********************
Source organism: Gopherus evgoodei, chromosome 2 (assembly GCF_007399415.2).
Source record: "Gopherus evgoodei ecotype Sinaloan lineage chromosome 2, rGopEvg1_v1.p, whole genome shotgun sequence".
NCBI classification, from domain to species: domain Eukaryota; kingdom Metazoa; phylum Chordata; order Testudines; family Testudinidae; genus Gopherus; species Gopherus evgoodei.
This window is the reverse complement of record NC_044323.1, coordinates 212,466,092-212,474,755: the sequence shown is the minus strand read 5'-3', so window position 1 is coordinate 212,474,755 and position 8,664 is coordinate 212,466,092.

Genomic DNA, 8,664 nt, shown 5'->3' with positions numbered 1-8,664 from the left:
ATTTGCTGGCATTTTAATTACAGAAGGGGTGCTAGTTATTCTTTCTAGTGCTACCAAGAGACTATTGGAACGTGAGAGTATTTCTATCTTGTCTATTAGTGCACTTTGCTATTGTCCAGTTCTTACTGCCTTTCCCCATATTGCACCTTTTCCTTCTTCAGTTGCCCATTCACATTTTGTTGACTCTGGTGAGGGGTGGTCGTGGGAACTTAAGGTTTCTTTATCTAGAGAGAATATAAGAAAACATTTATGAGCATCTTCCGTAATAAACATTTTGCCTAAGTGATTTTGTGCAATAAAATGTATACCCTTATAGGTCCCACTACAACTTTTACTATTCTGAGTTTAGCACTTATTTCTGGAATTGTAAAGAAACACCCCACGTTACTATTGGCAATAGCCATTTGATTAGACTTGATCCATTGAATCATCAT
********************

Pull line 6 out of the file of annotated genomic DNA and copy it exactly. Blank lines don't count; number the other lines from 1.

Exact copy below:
ATTTGCTGGCATTTTAATTACAGAAGGGGTGCTAGTTATTCTTTCTAGTGCTACCAAGAGACTATTGGAACGTGAGAGTATTTCTATCTTGTCTATTAGTGCACTTTGCTATTGTCCAGTTCTTACTGCCTTTCCCCATATTGCACCTTTTCCTTCTTCAGTTGCCCATTCACATTTTGTTGACTCTGGTGAGGGGTGGTCGTGGGAACTTAAGGTTTCTTTATCTAGAGAGAATATAAGAAAACATTTATGAGCATCTTCCGTAATAAACATTTTGCCTAAGTGATTTTGTGCAATAAAATGTATACCCTTATAGGTCCCACTACAACTTTTACTATTCTGAGTTTAGCACTTATTTCTGGAATTGTAAAGAAACACCCCACGTTACTATTGGCAATAGCCATTTGATTAGACTTGATCCATTGAATCATCAT